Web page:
Wednesday, June 19, 2013

Honk if you pump

One of the most interesting things about returning to the Japanese workplace has been accomodating pumping around an environment that is simply not accustomed to it. In a country where there are so many baby rooms that there is a special smartphone app dedicated to finding a place where you can diaper, bottle or breast feed your baby, most workplaces have almost no experience dealing with the needs of pumping moms. Namely, a private area and planning around evenly spaced 20-30 minute pumping sessions several times a day.

A very simple, but completely unexpected lactation area at the Hiroshima Carp stadium.
I've since found them at every baseball stadium we've visited.
Women in Japan can take up to year of partially paid parental leave and at least some government agencies allow mothers to take up to 3 years of unpaid leave and still return to their agencies. Not surprisingly, this is also reflected in the marketplace, where double pumps, hands-free pumping bras, and other related items are hard to find. Women might keep a single pump for the occasional afternoon away from their baby, but few need to pump routinely.

Maybe I can work here next?
A lactation room at the White House.
Beyond the lack of demand for pumping rooms, the Japanese workplace is not very conducive to it either. Everyone sits at adjoining desks in an an open room, and  it’s unusual for people to leave their desks. If I were to work long-term in a Japanese office, I might take up smoking just to have an acceptable excuse to leave my desk every few hours for more than a bathroom break and lunch.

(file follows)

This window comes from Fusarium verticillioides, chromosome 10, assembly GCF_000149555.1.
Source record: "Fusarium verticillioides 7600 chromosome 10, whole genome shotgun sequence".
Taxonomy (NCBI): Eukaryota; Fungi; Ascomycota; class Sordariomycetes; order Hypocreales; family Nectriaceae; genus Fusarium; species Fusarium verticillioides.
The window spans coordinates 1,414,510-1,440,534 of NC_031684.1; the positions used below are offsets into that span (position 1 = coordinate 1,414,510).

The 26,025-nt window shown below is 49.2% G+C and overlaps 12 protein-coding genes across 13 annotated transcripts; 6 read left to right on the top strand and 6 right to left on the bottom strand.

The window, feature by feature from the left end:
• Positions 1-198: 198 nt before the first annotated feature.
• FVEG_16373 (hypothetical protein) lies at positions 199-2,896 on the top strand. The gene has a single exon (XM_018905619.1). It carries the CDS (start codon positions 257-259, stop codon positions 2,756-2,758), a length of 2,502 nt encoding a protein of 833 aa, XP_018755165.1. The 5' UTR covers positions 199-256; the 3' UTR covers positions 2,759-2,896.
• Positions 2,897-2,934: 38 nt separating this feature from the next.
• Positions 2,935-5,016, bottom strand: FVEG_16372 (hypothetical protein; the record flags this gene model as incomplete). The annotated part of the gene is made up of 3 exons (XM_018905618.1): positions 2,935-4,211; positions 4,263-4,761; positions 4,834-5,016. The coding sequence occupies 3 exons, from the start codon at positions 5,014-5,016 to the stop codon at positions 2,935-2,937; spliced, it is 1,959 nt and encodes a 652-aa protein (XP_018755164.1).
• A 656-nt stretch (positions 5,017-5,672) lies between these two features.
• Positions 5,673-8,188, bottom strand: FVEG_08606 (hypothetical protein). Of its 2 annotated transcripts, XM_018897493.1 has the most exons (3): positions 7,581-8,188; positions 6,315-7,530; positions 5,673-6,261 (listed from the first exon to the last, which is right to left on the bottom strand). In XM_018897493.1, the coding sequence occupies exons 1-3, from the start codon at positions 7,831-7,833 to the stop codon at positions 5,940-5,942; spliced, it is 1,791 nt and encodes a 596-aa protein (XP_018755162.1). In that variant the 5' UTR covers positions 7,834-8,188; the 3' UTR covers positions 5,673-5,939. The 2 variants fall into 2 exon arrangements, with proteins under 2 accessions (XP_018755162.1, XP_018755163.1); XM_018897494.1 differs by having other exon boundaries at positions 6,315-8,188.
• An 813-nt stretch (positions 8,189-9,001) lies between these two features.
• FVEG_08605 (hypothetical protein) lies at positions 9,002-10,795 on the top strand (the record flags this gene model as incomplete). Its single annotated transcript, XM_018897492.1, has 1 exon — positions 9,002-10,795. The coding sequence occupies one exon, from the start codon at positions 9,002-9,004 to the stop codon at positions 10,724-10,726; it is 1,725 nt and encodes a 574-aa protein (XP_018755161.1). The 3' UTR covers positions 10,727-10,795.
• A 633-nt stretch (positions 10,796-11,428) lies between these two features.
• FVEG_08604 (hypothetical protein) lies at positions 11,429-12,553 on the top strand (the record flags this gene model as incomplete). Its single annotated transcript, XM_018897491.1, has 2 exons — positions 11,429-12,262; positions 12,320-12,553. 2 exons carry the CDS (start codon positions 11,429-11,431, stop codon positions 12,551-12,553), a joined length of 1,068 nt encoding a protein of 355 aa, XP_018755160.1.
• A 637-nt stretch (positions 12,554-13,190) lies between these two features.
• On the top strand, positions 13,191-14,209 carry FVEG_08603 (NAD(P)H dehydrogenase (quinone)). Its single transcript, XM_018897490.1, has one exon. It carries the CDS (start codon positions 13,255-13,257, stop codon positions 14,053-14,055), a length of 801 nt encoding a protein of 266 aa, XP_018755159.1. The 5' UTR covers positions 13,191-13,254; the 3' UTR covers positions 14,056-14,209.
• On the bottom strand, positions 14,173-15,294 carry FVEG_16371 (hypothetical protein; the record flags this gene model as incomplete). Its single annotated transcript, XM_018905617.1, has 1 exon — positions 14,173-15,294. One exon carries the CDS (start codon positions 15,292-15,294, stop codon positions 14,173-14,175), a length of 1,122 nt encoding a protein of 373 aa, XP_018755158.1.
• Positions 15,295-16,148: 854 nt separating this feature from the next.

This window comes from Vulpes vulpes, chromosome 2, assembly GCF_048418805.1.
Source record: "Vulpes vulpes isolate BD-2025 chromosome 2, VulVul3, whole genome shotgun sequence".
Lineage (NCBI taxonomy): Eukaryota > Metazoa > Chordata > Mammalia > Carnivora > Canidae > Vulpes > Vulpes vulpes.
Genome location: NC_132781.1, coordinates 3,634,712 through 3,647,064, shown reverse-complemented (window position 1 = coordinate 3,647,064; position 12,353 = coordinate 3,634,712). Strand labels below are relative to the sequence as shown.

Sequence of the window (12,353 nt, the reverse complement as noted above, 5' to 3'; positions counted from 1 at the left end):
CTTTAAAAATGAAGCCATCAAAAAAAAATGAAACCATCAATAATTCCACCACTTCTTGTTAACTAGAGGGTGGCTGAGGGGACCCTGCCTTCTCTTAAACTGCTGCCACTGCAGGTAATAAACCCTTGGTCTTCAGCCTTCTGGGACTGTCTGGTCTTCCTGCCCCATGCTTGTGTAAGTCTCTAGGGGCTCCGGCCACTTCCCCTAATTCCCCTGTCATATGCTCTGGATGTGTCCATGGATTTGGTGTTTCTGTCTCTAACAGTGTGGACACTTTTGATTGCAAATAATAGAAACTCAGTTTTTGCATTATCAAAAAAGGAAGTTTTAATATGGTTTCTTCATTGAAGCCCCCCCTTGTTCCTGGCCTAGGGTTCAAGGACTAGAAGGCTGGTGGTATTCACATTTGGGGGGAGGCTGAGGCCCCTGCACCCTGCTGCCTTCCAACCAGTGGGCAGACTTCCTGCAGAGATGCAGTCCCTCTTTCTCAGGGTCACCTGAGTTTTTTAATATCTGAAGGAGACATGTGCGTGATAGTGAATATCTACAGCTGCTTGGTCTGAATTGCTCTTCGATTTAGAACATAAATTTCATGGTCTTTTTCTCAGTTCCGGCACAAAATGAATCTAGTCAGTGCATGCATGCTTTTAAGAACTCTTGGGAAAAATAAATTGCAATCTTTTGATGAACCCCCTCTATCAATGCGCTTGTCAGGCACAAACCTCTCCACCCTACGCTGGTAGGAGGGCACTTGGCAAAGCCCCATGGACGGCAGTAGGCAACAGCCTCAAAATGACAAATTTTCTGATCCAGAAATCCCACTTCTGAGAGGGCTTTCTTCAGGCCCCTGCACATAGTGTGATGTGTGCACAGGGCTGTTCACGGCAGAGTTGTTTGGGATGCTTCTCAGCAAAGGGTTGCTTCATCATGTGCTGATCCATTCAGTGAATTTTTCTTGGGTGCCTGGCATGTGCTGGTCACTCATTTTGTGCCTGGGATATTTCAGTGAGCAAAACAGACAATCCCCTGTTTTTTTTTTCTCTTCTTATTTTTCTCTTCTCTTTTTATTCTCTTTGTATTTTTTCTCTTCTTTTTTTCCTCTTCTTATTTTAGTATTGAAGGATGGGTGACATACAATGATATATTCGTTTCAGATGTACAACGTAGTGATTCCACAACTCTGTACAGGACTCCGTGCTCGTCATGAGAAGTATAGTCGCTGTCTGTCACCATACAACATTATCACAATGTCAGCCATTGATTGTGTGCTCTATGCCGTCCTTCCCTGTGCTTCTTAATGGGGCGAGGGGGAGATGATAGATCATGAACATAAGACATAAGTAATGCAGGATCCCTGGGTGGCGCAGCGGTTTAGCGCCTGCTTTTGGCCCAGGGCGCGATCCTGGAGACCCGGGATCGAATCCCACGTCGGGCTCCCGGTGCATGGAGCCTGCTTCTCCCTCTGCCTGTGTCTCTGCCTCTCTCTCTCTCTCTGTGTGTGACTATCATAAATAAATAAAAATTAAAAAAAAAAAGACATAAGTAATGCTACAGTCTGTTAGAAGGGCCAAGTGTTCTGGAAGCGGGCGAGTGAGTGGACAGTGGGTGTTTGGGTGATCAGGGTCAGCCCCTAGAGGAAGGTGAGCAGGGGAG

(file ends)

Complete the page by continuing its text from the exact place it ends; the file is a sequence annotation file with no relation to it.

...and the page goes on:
In any case, the point is there is no privacy and people are always aware of your comings and goings because they sit right next to you. But three times a day, I mysteriously disappear with a black backpack for about 30 minutes. A lactation consultant unfamiliar with the Japanese office recently advised me to try and pump at my desk so that I could squeeze in an extra session without taking more time from work. Now that would attract some attention from, well, all 60 people in my completely open office. 

Despite these issues, each of my offices has been very accommodating even if they are not always sure how to handle the situation. I was amused to be given  a tour of possible lactation rooms with 3 male colleagues, and then barely contained my laughter when one honked imaginary breasts whenever he said “pumping.” It's been quite a learning process for all of us.

I'll miss the amazing baby rooms.
Check out these pics from the Mitsukoshi Department store.
Private nursing area

Hot water machine for formula

Vending machine for drinks for you.
Options for older kids too.

Standing diaper "table" for toddlers
She was a bit smaller here at around 2 months.

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